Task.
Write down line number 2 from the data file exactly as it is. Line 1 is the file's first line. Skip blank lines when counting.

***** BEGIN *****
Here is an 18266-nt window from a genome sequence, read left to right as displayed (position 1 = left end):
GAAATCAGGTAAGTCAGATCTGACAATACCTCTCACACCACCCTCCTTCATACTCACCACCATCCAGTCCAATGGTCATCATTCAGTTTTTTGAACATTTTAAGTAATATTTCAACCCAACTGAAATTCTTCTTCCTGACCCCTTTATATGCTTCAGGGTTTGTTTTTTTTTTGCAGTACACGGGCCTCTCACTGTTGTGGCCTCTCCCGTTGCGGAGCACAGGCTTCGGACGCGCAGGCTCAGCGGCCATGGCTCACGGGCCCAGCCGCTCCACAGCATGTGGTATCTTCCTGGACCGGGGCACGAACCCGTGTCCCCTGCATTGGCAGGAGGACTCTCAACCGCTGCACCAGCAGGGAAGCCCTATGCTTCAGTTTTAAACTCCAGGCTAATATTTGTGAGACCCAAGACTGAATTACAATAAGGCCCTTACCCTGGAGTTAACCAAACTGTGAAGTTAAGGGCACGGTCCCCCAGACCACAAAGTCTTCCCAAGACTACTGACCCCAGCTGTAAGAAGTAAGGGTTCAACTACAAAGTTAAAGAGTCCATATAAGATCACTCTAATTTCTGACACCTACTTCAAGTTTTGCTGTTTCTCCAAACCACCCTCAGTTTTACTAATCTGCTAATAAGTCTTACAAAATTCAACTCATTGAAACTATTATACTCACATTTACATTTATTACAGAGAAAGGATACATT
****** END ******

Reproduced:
GAAATCAGGTAAGTCAGATCTGACAATACCTCTCACACCACCCTCCTTCATACTCACCACCATCCAGTCCAATGGTCATCATTCAGTTTTTTGAACATTTTAAGTAATATTTCAACCCAACTGAAATTCTTCTTCCTGACCCCTTTATATGCTTCAGGGTTTGTTTTTTTTTTGCAGTACACGGGCCTCTCACTGTTGTGGCCTCTCCCGTTGCGGAGCACAGGCTTCGGACGCGCAGGCTCAGCGGCCATGGCTCACGGGCCCAGCCGCTCCACAGCATGTGGTATCTTCCTGGACCGGGGCACGAACCCGTGTCCCCTGCATTGGCAGGAGGACTCTCAACCGCTGCACCAGCAGGGAAGCCCTATGCTTCAGTTTTAAACTCCAGGCTAATATTTGTGAGACCCAAGACTGAATTACAATAAGGCCCTTACCCTGGAGTTAACCAAACTGTGAAGTTAAGGGCACGGTCCCCCAGACCACAAAGTCTTCCCAAGACTACTGACCCCAGCTGTAAGAAGTAAGGGTTCAACTACAAAGTTAAAGAGTCCATATAAGATCACTCTAATTTCTGACACCTACTTCAAGTTTTGCTGTTTCTCCAAACCACCCTCAGTTTTACTAATCTGCTAATAAGTCTTACAAAATTCAACTCATTGAAACTATTATACTCACATTTACATTTATTACAGAGAAAGGATACATT